FAIRFIELD COUNTY, Conn. -- The thick fog enveloping Fairfield County on Monday morning will give way to rapidly falling temperatures throughout the day and a deep freeze late Monday night, the National Weather Service warned.
A Dense Fog Advisory remained in place through the morning commute until 10 a.m. Monday across all of the tri-state area, the weather service said.
The dense fog was lowering visibility to a quarter mile or less, creating hazardous travel conditions. Drivers were cautioned to slow down, use low beams and leave plenty of distance ahead if a sudden stop is needed.
The rain and drizzle was expected to continue Monday morning after temperatures rose into the 40s and 50s before dawn.
But then the weather will do a complete about-face, with temperatures falling rapidly into the mid-30s by 5 p.m. and to single-digits by Monday night, the National Weather Service said.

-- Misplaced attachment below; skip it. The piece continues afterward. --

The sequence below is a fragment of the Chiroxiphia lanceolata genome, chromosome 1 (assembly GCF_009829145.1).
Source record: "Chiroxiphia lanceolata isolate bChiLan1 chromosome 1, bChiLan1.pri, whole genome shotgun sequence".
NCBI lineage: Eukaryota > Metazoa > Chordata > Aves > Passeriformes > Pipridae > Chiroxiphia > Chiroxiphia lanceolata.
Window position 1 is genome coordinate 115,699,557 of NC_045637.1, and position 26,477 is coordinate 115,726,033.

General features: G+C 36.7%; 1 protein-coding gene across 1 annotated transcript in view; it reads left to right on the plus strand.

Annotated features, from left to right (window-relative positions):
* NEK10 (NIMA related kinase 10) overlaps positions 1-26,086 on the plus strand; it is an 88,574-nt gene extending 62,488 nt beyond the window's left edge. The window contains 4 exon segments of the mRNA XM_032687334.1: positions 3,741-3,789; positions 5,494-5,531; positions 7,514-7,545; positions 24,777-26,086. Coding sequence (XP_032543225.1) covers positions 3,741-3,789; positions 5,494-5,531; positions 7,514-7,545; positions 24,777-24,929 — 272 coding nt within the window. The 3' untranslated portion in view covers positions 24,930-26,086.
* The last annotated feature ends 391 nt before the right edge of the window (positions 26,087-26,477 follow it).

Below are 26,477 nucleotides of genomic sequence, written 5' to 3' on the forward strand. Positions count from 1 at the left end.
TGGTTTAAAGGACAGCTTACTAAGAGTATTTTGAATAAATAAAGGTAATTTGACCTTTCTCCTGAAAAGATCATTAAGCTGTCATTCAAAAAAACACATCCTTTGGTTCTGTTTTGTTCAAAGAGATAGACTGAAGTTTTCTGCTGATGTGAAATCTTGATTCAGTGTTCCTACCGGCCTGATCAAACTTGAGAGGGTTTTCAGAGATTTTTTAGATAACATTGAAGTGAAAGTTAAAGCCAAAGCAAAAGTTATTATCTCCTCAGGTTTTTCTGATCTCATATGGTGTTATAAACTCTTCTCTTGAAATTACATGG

A Wind Chill Advisory will be in effect from midnight until 6 p.m. Tuesday, Jan. 7, the weather service said, with dangerous wind chills expected across Fairfield County and the entire metro area.
The low temperature near 5 degrees combined with heavy winds will cause dangerous cold and wind chills as low as -15, the weather service said. Westerly winds will be 15 to 25 mph with gusts of up to 45 mph.
Prolonged exposure to bitter cold and wind could lead to frostbite and hypothermia. People should bundle up and wear hats and gloves when outdoors.
Temperatures on a sunny Tuesday will hit only about 10 degrees with strong winds and the Wind Chill Advisory continuing as the deep freeze returns to the area.
Tuesday night will be mostly clear, with a low of about 2 degrees and winds of 10 to 15 mph causing wind chills as low as -15.
Experts offer tips here on The Daily Voice on how to protect yourself from frostbite and hypothermia and how to recognize the symptoms of both.